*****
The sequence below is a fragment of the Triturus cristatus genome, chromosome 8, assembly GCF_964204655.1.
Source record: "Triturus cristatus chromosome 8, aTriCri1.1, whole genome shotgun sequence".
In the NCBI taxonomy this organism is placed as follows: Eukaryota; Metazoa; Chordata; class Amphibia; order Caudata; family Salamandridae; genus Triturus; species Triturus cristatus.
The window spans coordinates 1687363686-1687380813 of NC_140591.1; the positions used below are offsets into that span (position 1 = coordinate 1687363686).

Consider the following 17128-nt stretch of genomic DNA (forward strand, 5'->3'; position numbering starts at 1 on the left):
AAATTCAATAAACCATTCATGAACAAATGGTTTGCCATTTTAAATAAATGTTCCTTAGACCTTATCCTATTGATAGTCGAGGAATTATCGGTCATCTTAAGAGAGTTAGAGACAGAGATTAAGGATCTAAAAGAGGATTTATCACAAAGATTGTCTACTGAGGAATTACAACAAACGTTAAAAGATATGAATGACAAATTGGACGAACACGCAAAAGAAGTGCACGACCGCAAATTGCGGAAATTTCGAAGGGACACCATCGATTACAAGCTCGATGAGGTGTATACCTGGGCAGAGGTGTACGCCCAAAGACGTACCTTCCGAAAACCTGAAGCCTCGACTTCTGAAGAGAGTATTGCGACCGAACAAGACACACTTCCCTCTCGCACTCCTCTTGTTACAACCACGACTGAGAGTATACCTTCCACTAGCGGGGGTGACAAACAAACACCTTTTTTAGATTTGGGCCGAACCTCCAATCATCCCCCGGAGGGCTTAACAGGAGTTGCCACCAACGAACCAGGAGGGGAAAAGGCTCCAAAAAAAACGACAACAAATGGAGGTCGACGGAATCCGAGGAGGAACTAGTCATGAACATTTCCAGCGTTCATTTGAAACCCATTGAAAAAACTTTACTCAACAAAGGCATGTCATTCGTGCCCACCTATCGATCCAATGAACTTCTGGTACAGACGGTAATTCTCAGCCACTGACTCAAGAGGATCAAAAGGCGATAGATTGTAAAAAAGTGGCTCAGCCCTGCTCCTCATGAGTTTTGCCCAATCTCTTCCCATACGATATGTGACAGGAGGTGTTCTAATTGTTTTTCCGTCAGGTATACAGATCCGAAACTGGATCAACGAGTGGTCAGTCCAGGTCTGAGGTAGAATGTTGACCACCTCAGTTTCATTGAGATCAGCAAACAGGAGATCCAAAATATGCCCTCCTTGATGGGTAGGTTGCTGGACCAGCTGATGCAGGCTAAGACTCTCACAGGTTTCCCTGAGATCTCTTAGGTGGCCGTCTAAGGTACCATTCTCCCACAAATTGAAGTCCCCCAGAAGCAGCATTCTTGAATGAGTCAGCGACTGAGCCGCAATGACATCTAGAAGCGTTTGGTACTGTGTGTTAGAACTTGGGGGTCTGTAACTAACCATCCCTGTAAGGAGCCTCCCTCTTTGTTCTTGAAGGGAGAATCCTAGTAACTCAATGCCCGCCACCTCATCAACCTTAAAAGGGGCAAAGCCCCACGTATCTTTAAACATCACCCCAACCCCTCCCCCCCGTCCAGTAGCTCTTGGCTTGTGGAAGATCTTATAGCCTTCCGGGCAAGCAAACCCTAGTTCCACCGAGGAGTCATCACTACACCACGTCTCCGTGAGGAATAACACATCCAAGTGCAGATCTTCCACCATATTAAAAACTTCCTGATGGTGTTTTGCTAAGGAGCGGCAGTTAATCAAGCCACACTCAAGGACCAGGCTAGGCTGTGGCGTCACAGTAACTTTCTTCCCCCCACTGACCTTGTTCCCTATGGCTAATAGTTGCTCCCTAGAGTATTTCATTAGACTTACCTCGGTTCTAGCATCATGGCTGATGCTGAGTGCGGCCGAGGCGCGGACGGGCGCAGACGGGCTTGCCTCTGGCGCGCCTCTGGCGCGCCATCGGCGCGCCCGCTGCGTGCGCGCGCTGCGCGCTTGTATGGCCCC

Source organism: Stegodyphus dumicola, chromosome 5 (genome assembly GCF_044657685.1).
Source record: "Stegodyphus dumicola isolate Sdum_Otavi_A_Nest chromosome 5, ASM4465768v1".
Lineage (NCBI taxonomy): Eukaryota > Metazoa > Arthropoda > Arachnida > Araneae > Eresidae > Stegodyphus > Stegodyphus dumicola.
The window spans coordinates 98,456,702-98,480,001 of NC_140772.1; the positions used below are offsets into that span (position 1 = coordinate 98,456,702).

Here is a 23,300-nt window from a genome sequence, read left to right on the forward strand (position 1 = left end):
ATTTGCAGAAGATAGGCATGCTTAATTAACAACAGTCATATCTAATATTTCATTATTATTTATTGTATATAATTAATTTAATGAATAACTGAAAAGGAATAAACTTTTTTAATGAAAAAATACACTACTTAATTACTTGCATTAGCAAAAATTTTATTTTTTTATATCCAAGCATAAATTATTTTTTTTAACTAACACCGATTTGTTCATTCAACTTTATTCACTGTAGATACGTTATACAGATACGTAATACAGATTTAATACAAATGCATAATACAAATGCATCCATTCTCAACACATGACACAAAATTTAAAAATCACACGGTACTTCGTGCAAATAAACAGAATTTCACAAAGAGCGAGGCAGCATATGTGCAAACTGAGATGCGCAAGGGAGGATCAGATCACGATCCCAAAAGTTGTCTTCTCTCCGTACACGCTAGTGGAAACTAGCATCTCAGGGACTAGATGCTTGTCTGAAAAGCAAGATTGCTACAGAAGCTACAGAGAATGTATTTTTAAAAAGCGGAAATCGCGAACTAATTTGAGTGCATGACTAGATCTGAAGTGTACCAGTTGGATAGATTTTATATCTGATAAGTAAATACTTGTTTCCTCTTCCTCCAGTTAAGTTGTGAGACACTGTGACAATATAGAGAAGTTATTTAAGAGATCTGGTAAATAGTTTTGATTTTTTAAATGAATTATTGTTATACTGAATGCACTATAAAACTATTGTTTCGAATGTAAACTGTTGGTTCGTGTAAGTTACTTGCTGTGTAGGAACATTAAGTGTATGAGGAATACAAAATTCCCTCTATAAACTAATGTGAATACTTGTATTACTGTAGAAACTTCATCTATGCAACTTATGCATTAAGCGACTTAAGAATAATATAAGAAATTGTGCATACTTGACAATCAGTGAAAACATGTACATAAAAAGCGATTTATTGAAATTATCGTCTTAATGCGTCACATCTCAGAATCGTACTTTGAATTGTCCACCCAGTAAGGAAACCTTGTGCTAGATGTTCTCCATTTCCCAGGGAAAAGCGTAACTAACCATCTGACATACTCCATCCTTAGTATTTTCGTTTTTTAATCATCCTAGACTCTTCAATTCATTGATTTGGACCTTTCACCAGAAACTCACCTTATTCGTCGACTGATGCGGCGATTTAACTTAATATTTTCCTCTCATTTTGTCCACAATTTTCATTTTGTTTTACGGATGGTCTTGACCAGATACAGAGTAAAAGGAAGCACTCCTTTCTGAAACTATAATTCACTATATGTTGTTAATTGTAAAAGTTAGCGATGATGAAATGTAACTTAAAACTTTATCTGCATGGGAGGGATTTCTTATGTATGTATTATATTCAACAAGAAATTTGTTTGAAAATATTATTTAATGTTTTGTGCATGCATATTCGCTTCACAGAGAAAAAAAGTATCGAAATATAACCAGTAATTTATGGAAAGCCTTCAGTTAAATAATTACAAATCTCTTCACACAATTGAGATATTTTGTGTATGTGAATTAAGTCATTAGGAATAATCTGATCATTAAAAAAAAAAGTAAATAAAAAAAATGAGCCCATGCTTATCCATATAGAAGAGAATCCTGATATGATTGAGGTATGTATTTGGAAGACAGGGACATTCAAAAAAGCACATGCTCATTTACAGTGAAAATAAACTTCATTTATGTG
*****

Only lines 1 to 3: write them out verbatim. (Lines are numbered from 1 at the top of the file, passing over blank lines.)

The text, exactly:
The sequence below is a fragment of the Triturus cristatus genome, chromosome 8, assembly GCF_964204655.1.
Source record: "Triturus cristatus chromosome 8, aTriCri1.1, whole genome shotgun sequence".
In the NCBI taxonomy this organism is placed as follows: Eukaryota; Metazoa; Chordata; class Amphibia; order Caudata; family Salamandridae; genus Triturus; species Triturus cristatus.